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    ABSTRACT: Uterine serous papillary carcinoma (USPC) is a rare and highly malignant form of endometrial cancer (EC) characterized by early metastasis, chemoresistance, and high mortality rate. Little is known about USPC tumorigenesis even if recently a HER-2/neu role has been suggested in its development and progression. The aim of the present study was to evaluate HER-2 expression by immunohistochemistry (IHC) in 12 USPC formalin-fixed, paraffin-embedded (FFPE) samples. Moreover, we looked at the correlation between HER-2 protein expression and HER-2/neu gene amplification by fluorescence in situ hybridization (FISH), other than HER-2/neu messenger RNA expression by quantitative real-time reverse transcription (RT)-polymerase chain reaction (PCR). Finally, these results have been compared with commonly evaluated clinical features in EC patients, in order to define the potential prognostic value of HER-2/neu overexpression in USPCs. A high expression of HER-2 protein by IHC was noted in 2 of 12 patients (16.6%), and the same cases showed specific HER-2/neu gene amplification by FISH. All the samples investigated displayed a perfect concordance between IHC and FISH data. Five (41.6%) of 12 tumors demonstrated polysomy of chromosome 17 and, focusing on the 2 USPCs that showed HER-2/neu overexpression, one of them (50%) was polysomic for chromosome 17. All the other USPC cases (58.4%) showed to be disomic for chromosome 17. Quantitative RT real-time PCR performed on complementary DNA obtained from all FFPE USPC samples showed a complete correlation with FISH and IHC data. Moreover, HER-2/neu overexpression was associated with a poorer overall survival and a very low relapse-free survival time, thus being considered a candidate marker of worse overall prognosis in USPC. The use of trastuzumab (Herceptin), a monoclonal antibody directed against HER-2/neu, for the therapy of patients with HER-2/neu-positive USPCs should be further investigated in clinical trials.
    International Journal of Gynecological Cancer 01/2008; 18(1):14-21. · 1.94 Impact Factor
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    ABSTRACT: To analyze the clinicopathologic features of women with primary fallopian tube carcinoma Descriptive cross sectional study Twenty-eight women diagnosed with primary fallopian tube carcinoma treated at Chiang Mai University Hospital between January 1997 and December 2004. During the study period, the primary fallopian tube carcinoma accounted for 0.48% of all gynecologic malignancies. Of the 28 patients, one was excluded for unavailable medical records. Mean age at diagnosis was 53 years (range, 38-76 years). Seventeen (63.0%) were menopausal women. The most common clinical presentation was pelvic mass (55%), followed by abnormal vaginal bleeding (18.5%). Hydrops tubae profluens was present in three (11.1%) women. The rare presenting symptoms included pelvic peritonitis and abnormal glandular cells on cervicovaginal smear were noted in one (3.7%) woman of each category. In all women, primary fallopian tube carcinoma could not be diagnosed preoperatively. During the operation, an abnormal tubal lesion was suspected in only eleven (40.7%) women. Histology were serous adenocarcinoma (70.4%), endometrioid adenocarcinoma (22.2%), undifferentiated adenocarcinoma (3.77%) and carcinosarcoma (3.7%). As opposed to epithelial ovarian cancer, the majority of women in the present study were in the early stages of the disease. Primary fallopian tube carcinoma is a rare gynecologic malignancy that has various and nonspecific presentations. Definite diagnosis is usually made postoperatively. This malignancy should be considered in differential diagnosis of peri- and postmenopausal women who present with complex adnexal mass, unexplained uterine bleeding, abnormal glandular cells on cervicovaginal smear and complicated pelvic inflammatory disease.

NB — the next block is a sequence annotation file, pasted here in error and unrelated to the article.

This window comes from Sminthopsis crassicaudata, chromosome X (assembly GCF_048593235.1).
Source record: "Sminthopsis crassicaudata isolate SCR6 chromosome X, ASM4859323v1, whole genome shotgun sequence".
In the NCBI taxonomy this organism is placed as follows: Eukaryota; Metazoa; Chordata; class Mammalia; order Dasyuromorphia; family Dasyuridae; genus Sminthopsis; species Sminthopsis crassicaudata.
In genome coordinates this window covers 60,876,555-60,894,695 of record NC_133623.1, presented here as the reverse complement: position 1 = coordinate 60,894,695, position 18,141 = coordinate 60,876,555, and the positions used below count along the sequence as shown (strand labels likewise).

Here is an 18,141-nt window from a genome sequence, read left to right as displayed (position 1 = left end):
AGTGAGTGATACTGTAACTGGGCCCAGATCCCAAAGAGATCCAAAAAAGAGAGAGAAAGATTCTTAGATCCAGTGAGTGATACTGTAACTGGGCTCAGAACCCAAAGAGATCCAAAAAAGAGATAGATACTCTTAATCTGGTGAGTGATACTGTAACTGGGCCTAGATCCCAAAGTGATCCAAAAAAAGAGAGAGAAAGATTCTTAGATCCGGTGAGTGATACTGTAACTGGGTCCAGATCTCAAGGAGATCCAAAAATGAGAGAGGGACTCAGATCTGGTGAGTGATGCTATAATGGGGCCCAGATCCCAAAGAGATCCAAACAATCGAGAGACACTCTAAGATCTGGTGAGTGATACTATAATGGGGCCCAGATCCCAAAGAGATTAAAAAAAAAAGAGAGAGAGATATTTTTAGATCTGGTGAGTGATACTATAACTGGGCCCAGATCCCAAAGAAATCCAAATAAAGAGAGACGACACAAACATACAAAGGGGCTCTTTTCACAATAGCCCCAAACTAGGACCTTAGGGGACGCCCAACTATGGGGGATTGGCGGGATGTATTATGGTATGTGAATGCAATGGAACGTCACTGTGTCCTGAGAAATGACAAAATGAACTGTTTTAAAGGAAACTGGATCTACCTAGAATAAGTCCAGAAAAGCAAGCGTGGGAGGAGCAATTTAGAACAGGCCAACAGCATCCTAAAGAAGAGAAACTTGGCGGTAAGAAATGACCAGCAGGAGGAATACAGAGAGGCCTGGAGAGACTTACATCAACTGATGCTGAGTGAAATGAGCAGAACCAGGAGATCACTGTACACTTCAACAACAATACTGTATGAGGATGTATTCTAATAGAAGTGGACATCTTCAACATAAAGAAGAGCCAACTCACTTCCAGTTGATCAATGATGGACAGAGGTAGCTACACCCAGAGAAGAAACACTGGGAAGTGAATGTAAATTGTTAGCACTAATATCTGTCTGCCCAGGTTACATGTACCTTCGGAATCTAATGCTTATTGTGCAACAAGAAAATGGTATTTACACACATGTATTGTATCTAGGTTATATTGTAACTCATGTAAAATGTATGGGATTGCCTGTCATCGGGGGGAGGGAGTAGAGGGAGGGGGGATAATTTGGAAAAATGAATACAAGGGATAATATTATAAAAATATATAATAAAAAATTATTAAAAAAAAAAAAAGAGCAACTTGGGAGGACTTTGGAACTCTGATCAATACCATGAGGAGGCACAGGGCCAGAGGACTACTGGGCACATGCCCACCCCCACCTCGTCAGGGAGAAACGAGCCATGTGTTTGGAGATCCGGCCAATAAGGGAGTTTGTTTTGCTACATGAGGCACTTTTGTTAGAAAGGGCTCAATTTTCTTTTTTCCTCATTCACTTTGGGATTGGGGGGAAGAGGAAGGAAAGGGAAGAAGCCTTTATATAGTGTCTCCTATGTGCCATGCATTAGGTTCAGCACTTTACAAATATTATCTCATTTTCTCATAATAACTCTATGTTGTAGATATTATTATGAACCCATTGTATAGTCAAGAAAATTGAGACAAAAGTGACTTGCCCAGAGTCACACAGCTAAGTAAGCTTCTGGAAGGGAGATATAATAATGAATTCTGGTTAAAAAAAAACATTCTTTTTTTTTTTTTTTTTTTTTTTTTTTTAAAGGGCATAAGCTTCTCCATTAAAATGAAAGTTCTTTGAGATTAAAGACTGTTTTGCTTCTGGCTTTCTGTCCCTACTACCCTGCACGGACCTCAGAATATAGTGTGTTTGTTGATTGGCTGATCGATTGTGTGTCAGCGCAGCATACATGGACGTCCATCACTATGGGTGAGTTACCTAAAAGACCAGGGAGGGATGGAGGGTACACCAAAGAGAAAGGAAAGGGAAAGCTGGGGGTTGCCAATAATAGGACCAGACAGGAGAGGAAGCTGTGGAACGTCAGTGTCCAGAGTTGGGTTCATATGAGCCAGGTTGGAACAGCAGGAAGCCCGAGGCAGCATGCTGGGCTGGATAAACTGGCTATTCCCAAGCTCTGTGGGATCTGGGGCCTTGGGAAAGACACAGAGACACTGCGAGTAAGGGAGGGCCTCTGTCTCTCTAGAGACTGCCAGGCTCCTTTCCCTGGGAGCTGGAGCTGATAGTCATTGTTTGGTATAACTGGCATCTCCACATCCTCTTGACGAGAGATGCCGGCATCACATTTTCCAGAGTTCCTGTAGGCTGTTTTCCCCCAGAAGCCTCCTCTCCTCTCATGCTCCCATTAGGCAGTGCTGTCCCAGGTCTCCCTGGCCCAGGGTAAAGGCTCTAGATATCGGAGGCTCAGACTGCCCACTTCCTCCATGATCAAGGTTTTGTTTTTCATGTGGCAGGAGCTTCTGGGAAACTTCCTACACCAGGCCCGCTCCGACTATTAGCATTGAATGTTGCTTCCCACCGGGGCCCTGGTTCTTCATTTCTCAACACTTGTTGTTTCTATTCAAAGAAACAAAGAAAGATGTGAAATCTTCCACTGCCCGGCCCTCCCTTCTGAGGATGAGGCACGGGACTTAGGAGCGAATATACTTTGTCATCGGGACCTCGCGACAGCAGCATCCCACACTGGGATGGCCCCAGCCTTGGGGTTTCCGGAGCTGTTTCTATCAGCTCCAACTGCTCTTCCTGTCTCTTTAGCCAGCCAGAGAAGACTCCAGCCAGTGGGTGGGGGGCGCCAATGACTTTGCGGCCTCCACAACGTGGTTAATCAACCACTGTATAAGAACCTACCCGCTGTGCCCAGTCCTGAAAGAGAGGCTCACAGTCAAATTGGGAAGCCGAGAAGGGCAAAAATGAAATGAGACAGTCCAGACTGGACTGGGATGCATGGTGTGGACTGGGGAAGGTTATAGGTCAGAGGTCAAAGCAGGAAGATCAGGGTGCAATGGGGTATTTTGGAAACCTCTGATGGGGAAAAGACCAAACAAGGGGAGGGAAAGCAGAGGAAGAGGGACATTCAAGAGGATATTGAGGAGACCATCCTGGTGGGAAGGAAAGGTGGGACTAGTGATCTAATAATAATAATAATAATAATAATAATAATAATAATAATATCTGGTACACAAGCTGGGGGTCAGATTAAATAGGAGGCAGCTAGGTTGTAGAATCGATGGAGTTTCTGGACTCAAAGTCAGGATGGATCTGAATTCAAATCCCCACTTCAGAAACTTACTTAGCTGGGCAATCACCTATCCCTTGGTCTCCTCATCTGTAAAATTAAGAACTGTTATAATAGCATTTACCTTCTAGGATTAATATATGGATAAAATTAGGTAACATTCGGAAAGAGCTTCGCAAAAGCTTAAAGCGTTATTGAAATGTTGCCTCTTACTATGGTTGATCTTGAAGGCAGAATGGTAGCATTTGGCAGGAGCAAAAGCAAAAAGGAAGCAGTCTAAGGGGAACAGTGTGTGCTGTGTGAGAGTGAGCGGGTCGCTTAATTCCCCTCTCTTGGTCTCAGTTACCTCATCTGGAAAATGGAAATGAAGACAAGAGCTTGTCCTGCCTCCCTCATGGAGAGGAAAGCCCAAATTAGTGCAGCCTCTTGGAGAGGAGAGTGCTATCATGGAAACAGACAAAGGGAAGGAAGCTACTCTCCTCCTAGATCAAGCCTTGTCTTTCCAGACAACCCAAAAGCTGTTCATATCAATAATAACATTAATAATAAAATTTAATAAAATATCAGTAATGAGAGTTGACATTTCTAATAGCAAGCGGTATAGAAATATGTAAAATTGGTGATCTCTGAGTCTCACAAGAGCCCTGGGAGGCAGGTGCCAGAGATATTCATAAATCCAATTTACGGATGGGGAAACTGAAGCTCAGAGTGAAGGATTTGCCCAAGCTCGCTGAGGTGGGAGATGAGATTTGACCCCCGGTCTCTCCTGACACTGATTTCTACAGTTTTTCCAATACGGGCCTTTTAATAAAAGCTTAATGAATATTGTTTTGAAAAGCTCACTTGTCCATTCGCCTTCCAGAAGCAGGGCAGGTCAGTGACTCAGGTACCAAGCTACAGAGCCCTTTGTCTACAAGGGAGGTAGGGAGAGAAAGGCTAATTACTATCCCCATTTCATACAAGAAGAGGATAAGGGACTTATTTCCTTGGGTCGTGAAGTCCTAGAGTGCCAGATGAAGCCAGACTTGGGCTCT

Journal of the Medical Association of Thailand = Chotmaihet thangphaet 11/2005; 88(10):1338-43.
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    ABSTRACT: Primary fallopian tube carcinoma (PFTC) is a rare gynaecological tumour that accounts for 0.14-1.8% of genital malignancies. The most common age of occurrence is between 40 and 65 years, and the mean age is 55 years. The factors that contribute to its appearance are not well known. Population studies show that the mean incidence of PFTC is 3.6 per million women per annum. Overall survival percentages for patients with PFTC are generally low, in the range of 22-57%. Pre-operative diagnosis is rare and PFTC is usually confirmed by a pathologist, but earlier diagnosis with early clinical manifestation and prompt investigation improves the prognosis. Both PFTC and epithelial ovarian cancer (EOC) are treated with similar surgical and chemotherapy methods. Studies have shown that the prognosis for PFTC is worse than that for EOC or other primary gynaecological tumours. This article reviews and presents the current updates of this rare gynaecological malignancy.
    European journal of obstetrics, gynecology, and reproductive biology 04/2013; · 1.97 Impact Factor